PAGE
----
Some more Irish idioms

24 April, 2010

I think I’m gradually getting the hang of it. I still can’t differentiate anyone’s accent, though.

Irish: I’m after taking a photo
British: I have just taken a photo

This one always causes a mental double-take. Using ‘after’ in the sense of ‘in the future compared to’ rather than ‘in pursuit of’ reverses the meaning of the sentence. The Irish do not seem perturbed by the British usage, though; I’m sure I have told people I’m after things and got the expected response rather than ‘why are you telling me that?’.

Irish: I’ll use this one so.
British: I’ll use this one, then.

Until recently I’d only ever seen this written down (well, tweeted) and couldn’t make any sense of it.

Irish: Have you a ticket?
British: Have you got a ticket?

I really like this. ‘Got’ may be one of our most versatile words, but it’s an ugly sounding thing.

Irish: Do youse [alternative: yis] want to come?
British: Do you lot want to come?

There’s a second person plural! It’s great! I am not sure whether one or both versions might be from the North; it’s hard to be sure of anything when your main source is Seamy.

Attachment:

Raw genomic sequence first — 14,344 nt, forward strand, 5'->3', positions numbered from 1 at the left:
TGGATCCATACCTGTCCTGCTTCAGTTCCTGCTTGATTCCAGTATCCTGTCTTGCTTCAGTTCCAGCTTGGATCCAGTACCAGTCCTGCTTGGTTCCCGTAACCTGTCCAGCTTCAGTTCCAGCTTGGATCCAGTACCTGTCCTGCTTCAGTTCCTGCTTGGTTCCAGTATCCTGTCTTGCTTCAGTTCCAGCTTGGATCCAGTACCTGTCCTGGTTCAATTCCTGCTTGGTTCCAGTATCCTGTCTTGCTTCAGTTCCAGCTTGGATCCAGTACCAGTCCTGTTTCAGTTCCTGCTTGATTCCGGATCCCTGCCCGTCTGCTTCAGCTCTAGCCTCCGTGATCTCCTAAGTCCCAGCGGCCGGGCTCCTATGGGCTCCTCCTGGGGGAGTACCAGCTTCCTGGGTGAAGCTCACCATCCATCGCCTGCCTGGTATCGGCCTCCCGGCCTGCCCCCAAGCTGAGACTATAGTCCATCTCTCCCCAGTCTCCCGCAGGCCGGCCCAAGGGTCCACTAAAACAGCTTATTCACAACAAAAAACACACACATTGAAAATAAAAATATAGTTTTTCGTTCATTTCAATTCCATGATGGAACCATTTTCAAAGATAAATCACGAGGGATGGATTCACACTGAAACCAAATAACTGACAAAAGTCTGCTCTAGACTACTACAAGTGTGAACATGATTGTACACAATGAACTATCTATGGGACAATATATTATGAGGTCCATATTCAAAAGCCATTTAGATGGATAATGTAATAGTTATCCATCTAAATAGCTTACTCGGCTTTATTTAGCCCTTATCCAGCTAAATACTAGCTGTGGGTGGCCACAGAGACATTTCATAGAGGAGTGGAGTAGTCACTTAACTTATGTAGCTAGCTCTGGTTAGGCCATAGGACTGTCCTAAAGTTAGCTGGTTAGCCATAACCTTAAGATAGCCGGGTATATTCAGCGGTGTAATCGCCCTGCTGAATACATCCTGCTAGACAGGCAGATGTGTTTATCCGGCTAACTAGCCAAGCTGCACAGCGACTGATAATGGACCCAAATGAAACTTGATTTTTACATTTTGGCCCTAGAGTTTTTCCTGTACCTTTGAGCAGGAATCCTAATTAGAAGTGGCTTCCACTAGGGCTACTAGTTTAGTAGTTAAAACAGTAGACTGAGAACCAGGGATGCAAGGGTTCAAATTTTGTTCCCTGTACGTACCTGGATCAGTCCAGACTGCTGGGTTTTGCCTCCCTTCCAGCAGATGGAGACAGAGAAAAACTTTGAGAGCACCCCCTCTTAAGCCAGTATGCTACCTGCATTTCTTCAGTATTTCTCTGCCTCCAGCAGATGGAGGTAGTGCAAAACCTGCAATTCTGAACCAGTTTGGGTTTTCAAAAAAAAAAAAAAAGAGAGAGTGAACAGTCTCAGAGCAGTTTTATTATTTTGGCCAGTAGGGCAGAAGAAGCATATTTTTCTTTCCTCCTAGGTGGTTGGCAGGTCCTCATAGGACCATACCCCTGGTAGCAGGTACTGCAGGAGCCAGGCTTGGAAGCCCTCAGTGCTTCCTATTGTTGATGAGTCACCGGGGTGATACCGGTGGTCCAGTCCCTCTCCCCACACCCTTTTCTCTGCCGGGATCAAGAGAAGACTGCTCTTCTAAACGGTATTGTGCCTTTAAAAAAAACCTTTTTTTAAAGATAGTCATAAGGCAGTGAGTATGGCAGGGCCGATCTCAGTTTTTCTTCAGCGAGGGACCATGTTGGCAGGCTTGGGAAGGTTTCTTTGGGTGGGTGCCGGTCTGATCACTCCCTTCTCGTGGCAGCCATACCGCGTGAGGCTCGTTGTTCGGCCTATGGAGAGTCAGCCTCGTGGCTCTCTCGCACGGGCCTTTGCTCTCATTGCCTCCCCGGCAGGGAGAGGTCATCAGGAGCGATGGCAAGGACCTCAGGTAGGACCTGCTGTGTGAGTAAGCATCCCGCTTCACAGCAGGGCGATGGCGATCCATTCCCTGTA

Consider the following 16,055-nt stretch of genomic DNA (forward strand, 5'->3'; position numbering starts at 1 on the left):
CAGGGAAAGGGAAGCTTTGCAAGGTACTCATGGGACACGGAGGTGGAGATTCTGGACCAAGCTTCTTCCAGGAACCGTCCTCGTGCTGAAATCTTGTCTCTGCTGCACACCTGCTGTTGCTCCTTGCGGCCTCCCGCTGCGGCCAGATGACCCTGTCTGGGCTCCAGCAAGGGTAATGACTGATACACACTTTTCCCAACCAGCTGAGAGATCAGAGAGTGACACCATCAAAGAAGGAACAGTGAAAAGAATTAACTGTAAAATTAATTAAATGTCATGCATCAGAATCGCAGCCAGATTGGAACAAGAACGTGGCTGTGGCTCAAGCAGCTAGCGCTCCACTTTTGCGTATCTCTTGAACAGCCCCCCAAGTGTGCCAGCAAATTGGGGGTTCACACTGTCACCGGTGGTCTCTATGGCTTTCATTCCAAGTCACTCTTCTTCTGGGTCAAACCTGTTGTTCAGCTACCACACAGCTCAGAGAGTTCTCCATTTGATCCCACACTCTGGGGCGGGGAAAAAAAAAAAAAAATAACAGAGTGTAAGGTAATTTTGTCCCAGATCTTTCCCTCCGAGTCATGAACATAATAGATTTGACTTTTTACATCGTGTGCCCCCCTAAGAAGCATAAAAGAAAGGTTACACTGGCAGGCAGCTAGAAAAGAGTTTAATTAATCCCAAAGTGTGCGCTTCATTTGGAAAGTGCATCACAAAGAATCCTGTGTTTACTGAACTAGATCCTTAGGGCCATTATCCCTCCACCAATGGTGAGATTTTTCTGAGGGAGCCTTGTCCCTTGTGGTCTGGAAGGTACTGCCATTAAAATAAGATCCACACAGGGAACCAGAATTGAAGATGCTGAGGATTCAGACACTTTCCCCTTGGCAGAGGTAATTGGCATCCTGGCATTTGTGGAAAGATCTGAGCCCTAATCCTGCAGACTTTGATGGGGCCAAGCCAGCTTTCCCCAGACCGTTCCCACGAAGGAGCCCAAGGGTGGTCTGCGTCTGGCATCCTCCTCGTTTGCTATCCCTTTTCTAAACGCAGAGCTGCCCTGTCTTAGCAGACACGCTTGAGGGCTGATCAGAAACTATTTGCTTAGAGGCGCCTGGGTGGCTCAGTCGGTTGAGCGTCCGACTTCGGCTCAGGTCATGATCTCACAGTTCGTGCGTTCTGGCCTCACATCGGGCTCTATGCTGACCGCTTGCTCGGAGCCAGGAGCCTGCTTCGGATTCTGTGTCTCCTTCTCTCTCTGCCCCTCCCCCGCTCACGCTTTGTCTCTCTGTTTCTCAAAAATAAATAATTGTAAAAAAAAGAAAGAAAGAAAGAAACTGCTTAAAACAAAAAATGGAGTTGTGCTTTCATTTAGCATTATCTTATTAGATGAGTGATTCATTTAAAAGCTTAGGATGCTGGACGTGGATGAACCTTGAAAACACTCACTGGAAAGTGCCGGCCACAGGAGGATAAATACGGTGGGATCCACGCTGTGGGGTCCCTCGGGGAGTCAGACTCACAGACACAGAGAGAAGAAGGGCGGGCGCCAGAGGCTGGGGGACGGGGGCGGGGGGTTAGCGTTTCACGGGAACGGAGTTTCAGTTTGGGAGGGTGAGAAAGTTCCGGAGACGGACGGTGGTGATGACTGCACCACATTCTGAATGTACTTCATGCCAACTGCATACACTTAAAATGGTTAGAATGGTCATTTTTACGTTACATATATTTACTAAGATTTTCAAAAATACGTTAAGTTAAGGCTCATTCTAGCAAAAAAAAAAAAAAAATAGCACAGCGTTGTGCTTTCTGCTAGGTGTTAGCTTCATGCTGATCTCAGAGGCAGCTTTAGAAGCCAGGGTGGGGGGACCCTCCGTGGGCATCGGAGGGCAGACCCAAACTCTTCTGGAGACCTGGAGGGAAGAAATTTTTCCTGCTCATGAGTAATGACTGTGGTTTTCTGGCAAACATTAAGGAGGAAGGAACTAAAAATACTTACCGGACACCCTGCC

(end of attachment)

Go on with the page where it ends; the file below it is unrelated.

Irish: Will I get some milk?
British: Shall I get some milk?

EDIT: I nearly forgot this one! Another mental double-take: this is a simple offer, not a request to predict the future 🙂


  1. Second person plural out west is “ye”. A Dublin-based cousin once accused me of swearing when I said it (we were both about 10 years old at the time) so it’s clearly not universal.

  2. ‘So’ is also the Irish replacement for the quaint British ‘umm’, ‘err’, ‘ahem’, ‘eh what’, ‘I say’, and ‘old chap’ 😉

  3. In Cork City and county ye is the plural of you. Nobody says you in the plural. Will I get some milk, is both an offer and a question. They differ in stress and intonation. Irish people never say shall, unless they are trying to be posh. Always will.
    Some words also have different meanings or shades of meaning to usage in Britain or in particular America.
    Bold for a child is naughty. Grand can me just fine. It can also mean grand.

    • Oh, I forgot about ‘bold’! That’s a grand word 😀

Leave a Reply

Fill in your details below or click an icon to log in:

WordPress.com Logo

You are commenting using your WordPress.com account. Log Out / Change )

Twitter picture

You are commenting using your Twitter account. Log Out / Change )

Facebook photo

You are commenting using your Facebook account. Log Out / Change )

Google+ photo

You are commenting using your Google+ account. Log Out / Change )

Connecting to %s

%d bloggers like this: